June 17, 2012 in City

Hundreds mark Gaiser Conservatory’s 1912 roots

By The Spokesman-Review
Tyler Tjomsland photo

Otis Nix, 4, points excitedly as he and his mother, Melinda Nix, enter the Gaiser Conservatory on Saturday at Manito Park in Spokane. “He loves to come to the conservatory, especially the greenhouse,” Nix said of her son. The conservatory is celebrating its centennial this year.
(Full-size photo)

Hundreds of people showed up Saturday afternoon to celebrate the 100th birthday of one of the South Hill’s most precious troves of plants: the Gaiser Conservatory in Manito Park.

Beneath the greenhouse dome, varieties of orchids, cacti, succulents and tropical plants grow side-by-side around a fish pond and a waterfall.

The setting makes for a peaceful hideaway to take a lunch break, said Stephanie O’Byrne, 53, a gardener who has worked in the conservatory for 30 years.

“It seemed like such a magical place to me when I was a child,” O’Byrne said. “I hope we’re here for another hundred years. I think the people of Spokane are really lucky to have this.”

O’Byrne and other workers and volunteers led tours through the greenhouse and handed out free cake and ice cream as people of all ages strolled through the park, taking in the sights and sounds.

Musicians provided the ambience. A horse-drawn carriage gave tours of the park. Kids rolled around on the grass.

The celebration lasted from 1 to 4 p.m. Midway through the event, O’Byrne estimated that about 600 people had stopped by the birthday bash. She anticipated that perhaps 1,000 people might turn out by the end of the afternoon.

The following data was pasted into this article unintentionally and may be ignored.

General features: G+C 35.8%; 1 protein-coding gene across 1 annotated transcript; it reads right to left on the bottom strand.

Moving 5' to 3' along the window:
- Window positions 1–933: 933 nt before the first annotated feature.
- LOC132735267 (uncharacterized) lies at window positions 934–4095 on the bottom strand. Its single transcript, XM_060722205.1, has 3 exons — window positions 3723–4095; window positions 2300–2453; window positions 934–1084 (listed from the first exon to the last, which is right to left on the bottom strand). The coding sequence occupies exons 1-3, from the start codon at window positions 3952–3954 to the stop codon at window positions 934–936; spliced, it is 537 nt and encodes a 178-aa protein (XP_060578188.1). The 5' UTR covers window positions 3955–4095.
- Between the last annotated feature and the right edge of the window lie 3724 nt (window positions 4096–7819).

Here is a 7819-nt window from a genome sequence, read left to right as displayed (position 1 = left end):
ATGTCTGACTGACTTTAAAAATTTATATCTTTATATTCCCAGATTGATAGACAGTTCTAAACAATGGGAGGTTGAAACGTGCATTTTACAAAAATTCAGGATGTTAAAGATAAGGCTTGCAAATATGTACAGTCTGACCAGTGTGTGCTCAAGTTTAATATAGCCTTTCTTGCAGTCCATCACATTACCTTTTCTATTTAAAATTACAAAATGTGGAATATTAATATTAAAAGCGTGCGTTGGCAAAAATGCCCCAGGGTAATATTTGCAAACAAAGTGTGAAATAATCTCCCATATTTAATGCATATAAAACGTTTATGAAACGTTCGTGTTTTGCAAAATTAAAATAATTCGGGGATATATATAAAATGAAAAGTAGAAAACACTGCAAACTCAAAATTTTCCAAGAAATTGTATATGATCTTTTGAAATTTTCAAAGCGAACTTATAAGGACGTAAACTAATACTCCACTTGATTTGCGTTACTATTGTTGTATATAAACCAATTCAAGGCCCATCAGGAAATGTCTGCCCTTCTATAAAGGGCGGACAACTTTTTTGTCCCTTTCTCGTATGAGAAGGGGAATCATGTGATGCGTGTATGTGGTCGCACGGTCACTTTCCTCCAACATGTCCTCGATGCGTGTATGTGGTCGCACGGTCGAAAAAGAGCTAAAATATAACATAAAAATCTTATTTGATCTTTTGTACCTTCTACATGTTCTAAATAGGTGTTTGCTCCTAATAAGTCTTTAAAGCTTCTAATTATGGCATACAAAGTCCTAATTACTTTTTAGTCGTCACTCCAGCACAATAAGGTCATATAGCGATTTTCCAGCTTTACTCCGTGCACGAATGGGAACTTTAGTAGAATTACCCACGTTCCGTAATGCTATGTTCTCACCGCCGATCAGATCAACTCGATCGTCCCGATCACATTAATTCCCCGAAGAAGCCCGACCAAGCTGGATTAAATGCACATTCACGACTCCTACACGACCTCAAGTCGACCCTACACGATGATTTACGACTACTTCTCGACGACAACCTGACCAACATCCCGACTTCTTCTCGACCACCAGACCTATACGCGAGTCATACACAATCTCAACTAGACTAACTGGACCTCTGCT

Originally constructed in 1912, the city rebuilt the greenhouse in 1974. Its redwood rafters had been rotting since the 1960s and required frequent maintenance. The new structure, made of aluminum, has proved much more durable.

In 1988, the city enlarged the greenhouse dome area that covers the waterfall and the fish pond. The new dome was named in memory of Dr. David Gaiser, a former Spokane Parks Board president who died in 1985.

Then the city installed energy curtains to the walls of the greenhouse in 1999. The curtains allow gardeners to adjust the amount of sunlight that gets through, giving them a chance to create the perfect conditions for growth according to the plants inside.

“That is probably the most important thing that has happened to that greenhouse while I’ve been here,” O’Byrne said. “We can have full sun on a rainy day and we can close it on sunny days.”

Funding for the event came from the Friends of Manito, volunteers who raise money to maintain the park and enhance its features. The group funnels proceeds from plant sales toward projects like building a $50,000 picnic structure at the south end of the park, which is in store for this year, said TFM president Eberhard Schmidt.

“It takes quite a bit of effort to get musicians in here, the coach ride, the ice cream and free cake,” Schmidt said. “To us, it’s very important.”

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